Dad Rock: It’s What’s In!

It’s amazing that vinyl is cool again, isn’t it?

Our dad has a ton of great records and homemade mix cassettes, and Danny and I used to sit in the basement right in front of the his wood-cabineted drivers and take in all the richness and texture– sounds we soon became enamored with and identified with. While dad drank Red Dog and watched the football game on mute, the Brothers Eschmann took shifts playing air guitar and drums, or just dancing to the sweet 70’s rhythms.

Thinking about these golden days makes me thankful we finally have a vehicle to channel these sounds and these feelings; the blue shag carpet and the ancient Technics stereo head indeed make their influence known in our music. If we had it our way Apex Shrine would never have to sound any better than technology allowed for bands to sound in the mid 70s. It’s simply the best era for music!

So now it’s time for us to give our faithful (lol) listeners a little bit more of the Apex picture. Many of the artists our parents used to play for us (Cream, Black Sabbath, AC/DC) were very well known, but quite a few of them remain fairly obscure for various reasons. It is our job to inspire, so here is some cool stuff to Youtube if you’re feelin’ groovy:

1. Tommy Bolin Private Eye (1976)

-Tommy Bolin is an unsung guitar god who died long before his time. His lowdown crunch and soaring, melodic guitar lines were integral in forging our love of good tone, inspiring us with countless epic jam freakouts. The sheer work ethic of this guy is rivaled today only by musicians like Jack White and Josh Homme, Bolin having played with Deep Purple, the James Gang, and Billy Cobham just to name a few!

2. Blind Faith Blind Faith (1969)

-Everybody knows Eric Clapton and Ginger Baker from Cream, but add Traffic’s Steve Winwood into the mix, and you get a supergroup of otherworldly proportions. Winwood brought a new level of songwriting and composition to a group already full to the brim with fantastic players. The dual guitar lines and thumping drums drive us crazy every time!

3. Gypsy Gypsy (1970)

-Hammond B3 organ, raunchy guitar, and velvety harmonies. Not enough people know about this Minneapolis-native group and their four immaculate studio albums, but their organ wizard James Walsh still takes the group out to play once in a while. An undeniable Kshe Klassic, for you 94.7 listeners.

4. Sweet Smoke  Just a Poke (1969)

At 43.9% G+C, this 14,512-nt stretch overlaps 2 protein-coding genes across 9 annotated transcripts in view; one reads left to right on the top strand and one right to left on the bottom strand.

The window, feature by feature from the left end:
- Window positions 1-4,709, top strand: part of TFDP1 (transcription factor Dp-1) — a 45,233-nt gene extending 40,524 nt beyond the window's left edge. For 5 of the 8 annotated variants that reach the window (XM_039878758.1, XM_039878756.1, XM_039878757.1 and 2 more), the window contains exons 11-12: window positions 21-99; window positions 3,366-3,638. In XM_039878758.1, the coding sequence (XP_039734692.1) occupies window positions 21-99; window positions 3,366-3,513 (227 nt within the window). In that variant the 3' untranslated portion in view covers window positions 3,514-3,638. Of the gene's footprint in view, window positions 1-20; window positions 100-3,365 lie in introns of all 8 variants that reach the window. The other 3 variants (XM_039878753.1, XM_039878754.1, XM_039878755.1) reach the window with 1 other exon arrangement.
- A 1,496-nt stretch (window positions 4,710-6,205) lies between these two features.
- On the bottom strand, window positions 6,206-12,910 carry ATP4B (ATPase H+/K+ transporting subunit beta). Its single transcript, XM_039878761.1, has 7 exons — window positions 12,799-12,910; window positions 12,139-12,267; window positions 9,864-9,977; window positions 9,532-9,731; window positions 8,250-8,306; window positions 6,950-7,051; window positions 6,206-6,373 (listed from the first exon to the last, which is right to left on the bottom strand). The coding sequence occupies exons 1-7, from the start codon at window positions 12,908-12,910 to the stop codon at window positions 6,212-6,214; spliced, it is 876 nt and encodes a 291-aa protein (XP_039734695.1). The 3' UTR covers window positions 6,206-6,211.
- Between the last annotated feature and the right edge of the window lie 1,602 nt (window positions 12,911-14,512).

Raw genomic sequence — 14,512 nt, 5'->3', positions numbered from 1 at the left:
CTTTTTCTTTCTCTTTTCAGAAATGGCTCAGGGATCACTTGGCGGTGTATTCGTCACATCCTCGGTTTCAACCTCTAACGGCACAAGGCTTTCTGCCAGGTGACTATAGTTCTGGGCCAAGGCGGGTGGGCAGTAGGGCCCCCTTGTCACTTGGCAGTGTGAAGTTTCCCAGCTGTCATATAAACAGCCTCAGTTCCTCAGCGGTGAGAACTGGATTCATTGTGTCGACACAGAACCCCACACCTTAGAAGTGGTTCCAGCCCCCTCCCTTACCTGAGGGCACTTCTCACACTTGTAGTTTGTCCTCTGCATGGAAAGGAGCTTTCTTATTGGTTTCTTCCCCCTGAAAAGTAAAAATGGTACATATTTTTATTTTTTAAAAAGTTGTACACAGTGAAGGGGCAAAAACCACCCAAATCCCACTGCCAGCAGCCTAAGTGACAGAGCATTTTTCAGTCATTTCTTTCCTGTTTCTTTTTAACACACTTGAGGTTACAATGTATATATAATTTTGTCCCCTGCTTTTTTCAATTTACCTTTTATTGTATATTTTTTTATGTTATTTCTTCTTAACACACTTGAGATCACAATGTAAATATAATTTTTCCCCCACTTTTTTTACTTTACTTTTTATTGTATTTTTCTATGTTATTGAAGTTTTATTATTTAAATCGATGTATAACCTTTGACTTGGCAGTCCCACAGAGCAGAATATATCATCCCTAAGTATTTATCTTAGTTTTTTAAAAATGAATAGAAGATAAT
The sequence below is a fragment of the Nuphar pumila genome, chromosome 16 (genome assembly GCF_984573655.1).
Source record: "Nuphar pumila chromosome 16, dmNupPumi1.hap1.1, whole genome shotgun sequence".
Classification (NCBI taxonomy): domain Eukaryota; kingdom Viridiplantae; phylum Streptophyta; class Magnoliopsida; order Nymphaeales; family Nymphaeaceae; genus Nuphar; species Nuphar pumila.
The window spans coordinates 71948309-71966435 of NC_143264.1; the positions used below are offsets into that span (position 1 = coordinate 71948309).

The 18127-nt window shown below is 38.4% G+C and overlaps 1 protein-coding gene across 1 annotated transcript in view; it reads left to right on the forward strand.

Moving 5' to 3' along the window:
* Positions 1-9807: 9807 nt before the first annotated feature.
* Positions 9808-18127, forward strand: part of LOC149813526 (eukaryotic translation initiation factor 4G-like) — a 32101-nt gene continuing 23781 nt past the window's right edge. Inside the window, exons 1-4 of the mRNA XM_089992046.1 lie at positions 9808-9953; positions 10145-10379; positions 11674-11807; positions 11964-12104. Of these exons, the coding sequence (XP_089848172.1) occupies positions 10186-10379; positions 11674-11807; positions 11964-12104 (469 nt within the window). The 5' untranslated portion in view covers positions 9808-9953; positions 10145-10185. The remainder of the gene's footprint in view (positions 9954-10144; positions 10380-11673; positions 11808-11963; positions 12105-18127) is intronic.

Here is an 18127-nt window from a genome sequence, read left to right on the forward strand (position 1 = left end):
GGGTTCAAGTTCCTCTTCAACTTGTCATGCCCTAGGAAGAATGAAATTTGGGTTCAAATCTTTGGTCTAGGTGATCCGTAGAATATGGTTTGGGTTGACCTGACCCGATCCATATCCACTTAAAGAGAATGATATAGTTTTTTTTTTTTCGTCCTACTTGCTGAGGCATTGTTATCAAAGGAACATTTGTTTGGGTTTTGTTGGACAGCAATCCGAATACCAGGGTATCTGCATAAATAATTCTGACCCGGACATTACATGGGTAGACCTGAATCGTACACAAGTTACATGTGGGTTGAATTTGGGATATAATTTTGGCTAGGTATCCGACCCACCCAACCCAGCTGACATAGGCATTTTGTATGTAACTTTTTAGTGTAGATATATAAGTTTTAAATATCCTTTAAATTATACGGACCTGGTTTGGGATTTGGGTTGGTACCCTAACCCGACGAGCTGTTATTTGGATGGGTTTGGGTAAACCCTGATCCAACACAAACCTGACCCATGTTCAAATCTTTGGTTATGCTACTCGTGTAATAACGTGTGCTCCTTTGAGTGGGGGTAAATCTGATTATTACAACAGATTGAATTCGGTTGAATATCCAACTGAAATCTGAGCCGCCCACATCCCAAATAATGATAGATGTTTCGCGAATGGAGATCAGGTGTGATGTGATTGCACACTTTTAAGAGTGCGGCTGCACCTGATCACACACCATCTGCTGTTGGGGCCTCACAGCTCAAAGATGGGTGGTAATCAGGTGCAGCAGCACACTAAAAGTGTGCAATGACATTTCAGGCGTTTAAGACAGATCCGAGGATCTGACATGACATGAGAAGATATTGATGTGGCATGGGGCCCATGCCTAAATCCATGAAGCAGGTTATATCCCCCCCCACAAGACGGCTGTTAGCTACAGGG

-Psychedelic jazz rock? Yup. The whole album is two sides of the same song. We actually found these guys ourselves, and are currently trying to find a good deal on a decent alto recorder on eBay (that’s not a flute you’re hearing, Jethro).

5. The Human Instinct  Stoned Guitar (1970)

-Here’s a three piece that was big in New Zealand in the 60’s. The drummer stood while he played, and took the lead vocal role while the guitarist and bass player riffed opposite each other in a stream of raw psychedelia. Powerful stuff, man.

6. The Sacred Mushroom The Sacred Mushroom (1969)

-A brother band! Nobody knows about this sweet little blues rock outfit and it’s such a shame. Just an example of the wash of great bands that were never properly promoted by the record companies in their heyday.

7. Fuzzy Duck Fuzzy Duck (1971)

– A British supergroup that absolutely hits it out of the park with their single studio album. The mind-ripping organ and guitar solos on “Time Will be Your Doctor” are so superb… it’s really time for us to score a better set of keys… Anyone who finds a copy of this album on vinyl– buy it for us and we will pay you back double. No, triple.

8. Velvett Fogg Velvett Fogg (1969)

-Tony Iommi was in a band before Sabbath, and it was this one! A sweet period piece through and through, the album art is as priceless and dated as the soundscape. I mean come on, the drums are mixed predominantly to the right!

9. Les Dudek Say No More (1977)

-We have Brandon’s dad, papa Tusk, to thank for introducing us to this man. Like Tommy Bolin, Dudek’s music is terribly soulful and funky, and you feel his fantastic sense of humor and musicianship right off the bat. Les is still partying today, but in our opinion, he is incredibly underrated.

10. Tame Impala (Kevin Parker’s early demos) *DISCLAIMER: THIS IS NOT ACTUALLY FROM THE 70’s!

A lot of you kind folks that have come to see us play have compared us to Tame Impala, which is humbling and exciting! Anybody that so deeply respects and faithfully emulates the harmonic richness of rock’s golden era is fine by us, and Tame’s Kevin Parker is a modern master. Every Tame Impala tune is recorded almost entirely by Parker alone, in the same vain as Todd Rundgren or Pete Townshend on his solo records. The link will take you to a sweet collection of Tame Impala b-sides, all done on a digital 8-track mixer when he was like, 19. Super freaking cool to see this band dominating festivals and bringing psychedelic pop/rock back into the mainstream.

So that’s ten of ’em. I know we cheated on the last one, but you get the idea. Listen to some dad rock, and you might understand why we do what we do just a tad bit more.

And that’s groovy by us. We’ll see you next time Inside the Shrine.


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